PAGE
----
Wilkinson is no stranger to building a successful show from live elements of drum & bass, and refining it over the past four years. He was back in Brixton on Friday, February 28th for another expert round of that Wilkinson Live sound. Laura Jones was there.
Two hours to showtime. Inside that pantheon of live music, Brixton Academy, Pola & Bryson’s smooth selections rippled through the crowd. Rapidly gaining respect in the scene with their melodic blends and uplifting beats, they were the ideal choice to set the tone beautifully. A tone that albeit never veered too far into the big vocal enhanced tracks headliner Wilkinson has made his name with.
After the last choice liquid drop, the enthusiastic crowd had a half-hour wait between acts, but high spirits could not be dulled by this point. Swathed in black curtains, the stage gave little hint what was next. But this was to be Wilkinson’s only live UK appearance this year, and expectations were of new music, special guests, and that no punches would be pulled.
This was proof that Wilkinson as an artist with his roots in the dark and claustrophobic rave, can then zoom out to a panorama, creating a seven person stage show to fill it.
A blue thread of LEDs began to pulse, a lone bass guitarist silhouetted by smoke. A low bassy rumble. Searching lights slowly scanned from a specially built rig above us, and grabbed even the most chatty raver’s attention. Dramatic light columns reached front to back, and in the centre, Wilkinson took his place at keyboards and pads.
Joined by the live drummer pounding on the bass drum, and to cheers elicited from MC Ad-Apt, the lights became a frenetic zig zag. Those on stage wasted no more time, and the noise crescendoed into the launch of opener Take You Higher. Swerving from the aggressive, relentless ‘Hit The Floor’ to get the crowd pumped, then switching back as collaborator Jem Cooke beautifully sang ‘Breathe’ to an enraptured audience. This was proof that Wilkinson as an artist with his roots in the dark and claustrophobic rave, can then zoom out to a panorama, creating a seven person stage show to fill it.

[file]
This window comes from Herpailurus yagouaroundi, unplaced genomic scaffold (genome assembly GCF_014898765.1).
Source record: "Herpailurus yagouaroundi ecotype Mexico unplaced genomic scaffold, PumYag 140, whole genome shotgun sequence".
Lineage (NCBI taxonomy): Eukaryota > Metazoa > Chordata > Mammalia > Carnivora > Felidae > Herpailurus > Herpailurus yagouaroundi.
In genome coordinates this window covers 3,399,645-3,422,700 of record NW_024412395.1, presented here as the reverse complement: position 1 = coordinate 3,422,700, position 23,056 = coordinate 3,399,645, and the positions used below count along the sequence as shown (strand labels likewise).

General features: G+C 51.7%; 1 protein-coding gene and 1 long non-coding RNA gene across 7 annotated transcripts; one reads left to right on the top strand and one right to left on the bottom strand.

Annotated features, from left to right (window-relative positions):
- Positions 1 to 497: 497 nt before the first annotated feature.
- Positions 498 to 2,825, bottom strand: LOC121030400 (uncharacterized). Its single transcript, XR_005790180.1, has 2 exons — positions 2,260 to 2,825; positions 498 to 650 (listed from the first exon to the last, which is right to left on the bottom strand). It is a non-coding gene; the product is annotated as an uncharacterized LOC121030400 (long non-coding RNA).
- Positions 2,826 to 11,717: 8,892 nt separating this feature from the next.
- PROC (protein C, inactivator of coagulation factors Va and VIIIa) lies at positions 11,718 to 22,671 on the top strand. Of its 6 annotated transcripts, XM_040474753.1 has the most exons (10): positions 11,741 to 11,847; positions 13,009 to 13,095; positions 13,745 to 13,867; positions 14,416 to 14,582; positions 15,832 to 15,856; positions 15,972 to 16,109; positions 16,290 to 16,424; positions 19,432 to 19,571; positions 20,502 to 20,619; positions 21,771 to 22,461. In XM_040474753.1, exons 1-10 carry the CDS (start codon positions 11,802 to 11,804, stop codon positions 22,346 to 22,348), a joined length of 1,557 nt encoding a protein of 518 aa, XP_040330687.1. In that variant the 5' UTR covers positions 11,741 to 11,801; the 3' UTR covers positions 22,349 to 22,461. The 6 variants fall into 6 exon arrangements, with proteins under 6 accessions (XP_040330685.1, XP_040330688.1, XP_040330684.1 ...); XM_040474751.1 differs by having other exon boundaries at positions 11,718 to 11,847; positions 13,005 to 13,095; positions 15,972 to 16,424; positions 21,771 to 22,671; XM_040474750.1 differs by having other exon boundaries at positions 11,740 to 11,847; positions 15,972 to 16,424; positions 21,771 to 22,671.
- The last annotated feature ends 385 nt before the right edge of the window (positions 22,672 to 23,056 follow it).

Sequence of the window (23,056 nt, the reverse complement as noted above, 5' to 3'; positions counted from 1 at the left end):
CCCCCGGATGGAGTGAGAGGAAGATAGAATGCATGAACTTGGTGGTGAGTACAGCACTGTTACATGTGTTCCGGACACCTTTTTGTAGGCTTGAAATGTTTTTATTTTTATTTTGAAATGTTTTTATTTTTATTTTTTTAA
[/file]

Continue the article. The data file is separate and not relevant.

This was to be a high energy night, and we were only just past midnight. With smiles all round it was a rush through some more big hits from 2015’s debut Lazers Not Included, and the later Hypnotic. As collaborator Karen Harding’s vocals soared on ‘Sweet Lies’ (my personal favorite track off this), it was to be the last of the sweetness before getting into something heavier. Wilkinson was blessed with not two but four amazing vocalists tonight. Taking the tempo down, original collaborators Shannon Saunders and Youngman shone on duet ‘Hypnotic’, the namesake track from the second album.
He is part of that special co-hort of creatives building a legacy for drum & bass music beyond the clubs
‘Decompression’, the 2018 track with which followed up his album forays, is a slice of pure drum & bass with, at its core, that steely Ram Records sound and a disciplined vocal loop. We followed it down into darker territory. Wilkinson’s video backdrop up until this point had largely been close-ups of the band, looming some twenty feet above us, to great effect in keeping all eyes and minds firmly on the music in front of us.
This shift in tone brought a shift in visuals. As stomper ‘Brand New’ rang out, riot footage and urban scenery drenched in red filters ramped up the dystopian levels. A bitter tonic to the shinier, commercial side of his music, although this was a short foray into the dark. We were plucked blinking and dazzled by the all-hands-in-the-air glory of ‘Afterglow’, as the confetti rained down.
Wilkinson showed us tonight that he has thought long and hard about how to give a new spin to his old tunes, and about how those around him can enhance tracks best. He can be counted as part of that special co-hort of creatives building a legacy for drum & bass music beyond the clubs.
Whilst this was Wilkinson’s only live UK date, catch him this year as he DJs at dates across the UK, and at Tomorrowland festival.